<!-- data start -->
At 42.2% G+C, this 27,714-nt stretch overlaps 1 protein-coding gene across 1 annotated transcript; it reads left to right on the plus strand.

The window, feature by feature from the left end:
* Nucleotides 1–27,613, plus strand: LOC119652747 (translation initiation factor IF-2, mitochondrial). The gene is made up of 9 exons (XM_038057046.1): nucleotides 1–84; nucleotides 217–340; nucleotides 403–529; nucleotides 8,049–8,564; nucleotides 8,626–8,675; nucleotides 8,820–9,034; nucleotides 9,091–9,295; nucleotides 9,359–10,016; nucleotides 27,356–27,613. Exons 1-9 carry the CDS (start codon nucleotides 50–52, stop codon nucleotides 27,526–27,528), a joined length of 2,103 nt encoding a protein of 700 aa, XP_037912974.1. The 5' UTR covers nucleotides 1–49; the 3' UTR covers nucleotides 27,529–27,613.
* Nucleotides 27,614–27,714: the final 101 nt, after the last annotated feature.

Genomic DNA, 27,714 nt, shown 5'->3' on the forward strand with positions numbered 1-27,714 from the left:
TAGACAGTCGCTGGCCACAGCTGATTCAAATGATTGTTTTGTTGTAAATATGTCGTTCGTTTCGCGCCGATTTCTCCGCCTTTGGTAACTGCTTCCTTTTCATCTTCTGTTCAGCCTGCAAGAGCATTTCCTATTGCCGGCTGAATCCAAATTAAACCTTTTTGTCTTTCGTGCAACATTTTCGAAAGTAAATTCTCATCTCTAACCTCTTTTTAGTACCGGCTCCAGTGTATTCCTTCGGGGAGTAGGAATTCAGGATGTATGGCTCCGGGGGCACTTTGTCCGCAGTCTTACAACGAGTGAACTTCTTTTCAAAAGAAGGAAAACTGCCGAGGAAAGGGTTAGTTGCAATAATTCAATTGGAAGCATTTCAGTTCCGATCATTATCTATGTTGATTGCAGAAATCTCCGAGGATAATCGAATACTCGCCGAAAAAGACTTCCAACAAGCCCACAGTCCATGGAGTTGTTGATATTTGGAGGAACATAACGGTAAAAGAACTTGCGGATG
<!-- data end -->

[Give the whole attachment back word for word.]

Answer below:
At 42.2% G+C, this 27,714-nt stretch overlaps 1 protein-coding gene across 1 annotated transcript; it reads left to right on the plus strand.

The window, feature by feature from the left end:
* Nucleotides 1–27,613, plus strand: LOC119652747 (translation initiation factor IF-2, mitochondrial). The gene is made up of 9 exons (XM_038057046.1): nucleotides 1–84; nucleotides 217–340; nucleotides 403–529; nucleotides 8,049–8,564; nucleotides 8,626–8,675; nucleotides 8,820–9,034; nucleotides 9,091–9,295; nucleotides 9,359–10,016; nucleotides 27,356–27,613. Exons 1-9 carry the CDS (start codon nucleotides 50–52, stop codon nucleotides 27,526–27,528), a joined length of 2,103 nt encoding a protein of 700 aa, XP_037912974.1. The 5' UTR covers nucleotides 1–49; the 3' UTR covers nucleotides 27,529–27,613.
* Nucleotides 27,614–27,714: the final 101 nt, after the last annotated feature.

Genomic DNA, 27,714 nt, shown 5'->3' on the forward strand with positions numbered 1-27,714 from the left:
TAGACAGTCGCTGGCCACAGCTGATTCAAATGATTGTTTTGTTGTAAATATGTCGTTCGTTTCGCGCCGATTTCTCCGCCTTTGGTAACTGCTTCCTTTTCATCTTCTGTTCAGCCTGCAAGAGCATTTCCTATTGCCGGCTGAATCCAAATTAAACCTTTTTGTCTTTCGTGCAACATTTTCGAAAGTAAATTCTCATCTCTAACCTCTTTTTAGTACCGGCTCCAGTGTATTCCTTCGGGGAGTAGGAATTCAGGATGTATGGCTCCGGGGGCACTTTGTCCGCAGTCTTACAACGAGTGAACTTCTTTTCAAAAGAAGGAAAACTGCCGAGGAAAGGGTTAGTTGCAATAATTCAATTGGAAGCATTTCAGTTCCGATCATTATCTATGTTGATTGCAGAAATCTCCGAGGATAATCGAATACTCGCCGAAAAAGACTTCCAACAAGCCCACAGTCCATGGAGTTGTTGATATTTGGAGGAACATAACGGTAAAAGAACTTGCGGATG